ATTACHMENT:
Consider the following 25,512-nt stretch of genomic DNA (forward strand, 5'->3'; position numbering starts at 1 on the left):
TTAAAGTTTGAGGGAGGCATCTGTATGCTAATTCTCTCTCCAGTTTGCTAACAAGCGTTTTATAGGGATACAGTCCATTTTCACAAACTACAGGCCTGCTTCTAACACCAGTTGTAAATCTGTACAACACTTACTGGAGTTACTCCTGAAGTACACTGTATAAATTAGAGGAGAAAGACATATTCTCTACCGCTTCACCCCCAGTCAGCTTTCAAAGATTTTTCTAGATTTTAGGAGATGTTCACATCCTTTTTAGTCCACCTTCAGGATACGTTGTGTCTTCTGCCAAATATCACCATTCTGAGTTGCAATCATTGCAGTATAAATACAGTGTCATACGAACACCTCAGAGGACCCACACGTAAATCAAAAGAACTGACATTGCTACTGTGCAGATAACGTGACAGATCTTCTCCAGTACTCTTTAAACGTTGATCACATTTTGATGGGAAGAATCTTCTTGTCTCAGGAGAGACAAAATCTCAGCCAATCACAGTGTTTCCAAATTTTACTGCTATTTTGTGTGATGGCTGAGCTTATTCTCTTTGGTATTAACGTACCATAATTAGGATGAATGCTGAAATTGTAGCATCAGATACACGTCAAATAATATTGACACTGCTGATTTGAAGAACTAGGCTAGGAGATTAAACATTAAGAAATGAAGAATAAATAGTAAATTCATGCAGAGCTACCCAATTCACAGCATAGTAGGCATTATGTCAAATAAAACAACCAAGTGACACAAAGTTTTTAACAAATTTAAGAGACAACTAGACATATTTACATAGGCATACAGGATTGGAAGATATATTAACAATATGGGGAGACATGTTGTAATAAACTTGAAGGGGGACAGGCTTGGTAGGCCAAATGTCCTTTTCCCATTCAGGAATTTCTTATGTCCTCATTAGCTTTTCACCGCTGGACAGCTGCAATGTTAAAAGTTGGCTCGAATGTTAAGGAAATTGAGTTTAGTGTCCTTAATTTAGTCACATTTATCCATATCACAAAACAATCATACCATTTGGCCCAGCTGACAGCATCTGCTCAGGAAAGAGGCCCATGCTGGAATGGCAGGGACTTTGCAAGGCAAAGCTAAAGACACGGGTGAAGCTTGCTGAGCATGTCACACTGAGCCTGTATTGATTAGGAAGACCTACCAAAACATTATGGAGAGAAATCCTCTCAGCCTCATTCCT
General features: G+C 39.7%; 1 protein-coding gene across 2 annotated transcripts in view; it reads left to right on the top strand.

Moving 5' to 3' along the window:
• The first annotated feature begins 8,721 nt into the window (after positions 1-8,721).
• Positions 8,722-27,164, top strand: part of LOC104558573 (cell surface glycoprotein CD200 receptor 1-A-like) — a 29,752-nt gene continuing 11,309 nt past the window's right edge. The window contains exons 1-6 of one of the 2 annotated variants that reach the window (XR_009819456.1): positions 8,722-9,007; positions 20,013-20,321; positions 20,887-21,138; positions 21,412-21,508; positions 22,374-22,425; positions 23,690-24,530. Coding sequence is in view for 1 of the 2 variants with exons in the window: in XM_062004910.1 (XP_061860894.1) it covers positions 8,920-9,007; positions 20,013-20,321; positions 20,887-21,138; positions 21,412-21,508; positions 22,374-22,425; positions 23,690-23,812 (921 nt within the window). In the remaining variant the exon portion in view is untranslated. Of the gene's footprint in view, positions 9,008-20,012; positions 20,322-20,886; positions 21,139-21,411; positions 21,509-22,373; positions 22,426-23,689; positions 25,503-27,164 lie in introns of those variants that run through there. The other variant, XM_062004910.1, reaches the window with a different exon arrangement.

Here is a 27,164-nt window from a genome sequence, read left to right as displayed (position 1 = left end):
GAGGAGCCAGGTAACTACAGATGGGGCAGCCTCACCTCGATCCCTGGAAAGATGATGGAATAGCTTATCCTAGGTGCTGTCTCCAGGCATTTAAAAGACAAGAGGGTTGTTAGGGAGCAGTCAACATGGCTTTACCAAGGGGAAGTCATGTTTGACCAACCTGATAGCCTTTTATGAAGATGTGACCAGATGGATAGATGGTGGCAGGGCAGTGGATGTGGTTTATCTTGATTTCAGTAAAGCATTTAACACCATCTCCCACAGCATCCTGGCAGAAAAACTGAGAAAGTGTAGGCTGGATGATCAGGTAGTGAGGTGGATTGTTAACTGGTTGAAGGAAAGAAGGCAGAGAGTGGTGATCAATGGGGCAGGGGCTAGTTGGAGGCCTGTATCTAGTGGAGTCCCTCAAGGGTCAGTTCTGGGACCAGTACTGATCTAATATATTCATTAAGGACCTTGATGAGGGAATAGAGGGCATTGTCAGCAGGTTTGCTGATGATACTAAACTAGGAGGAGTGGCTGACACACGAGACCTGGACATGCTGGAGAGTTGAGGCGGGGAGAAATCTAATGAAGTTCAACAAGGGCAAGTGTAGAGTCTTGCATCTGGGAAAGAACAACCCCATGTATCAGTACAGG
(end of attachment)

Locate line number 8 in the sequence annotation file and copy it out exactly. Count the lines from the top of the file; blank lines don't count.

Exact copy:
GAGGAGCCAGGTAACTACAGATGGGGCAGCCTCACCTCGATCCCTGGAAAGATGATGGAATAGCTTATCCTAGGTGCTGTCTCCAGGCATTTAAAAGACAAGAGGGTTGTTAGGGAGCAGTCAACATGGCTTTACCAAGGGGAAGTCATGTTTGACCAACCTGATAGCCTTTTATGAAGATGTGACCAGATGGATAGATGGTGGCAGGGCAGTGGATGTGGTTTATCTTGATTTCAGTAAAGCATTTAACACCATCTCCCACAGCATCCTGGCAGAAAAACTGAGAAAGTGTAGGCTGGATGATCAGGTAGTGAGGTGGATTGTTAACTGGTTGAAGGAAAGAAGGCAGAGAGTGGTGATCAATGGGGCAGGGGCTAGTTGGAGGCCTGTATCTAGTGGAGTCCCTCAAGGGTCAGTTCTGGGACCAGTACTGATCTAATATATTCATTAAGGACCTTGATGAGGGAATAGAGGGCATTGTCAGCAGGTTTGCTGATGATACTAAACTAGGAGGAGTGGCTGACACACGAGACCTGGACATGCTGGAGAGTTGAGGCGGGGAGAAATCTAATGAAGTTCAACAAGGGCAAGTGTAGAGTCTTGCATCTGGGAAAGAACAACCCCATGTATCAGTACAGG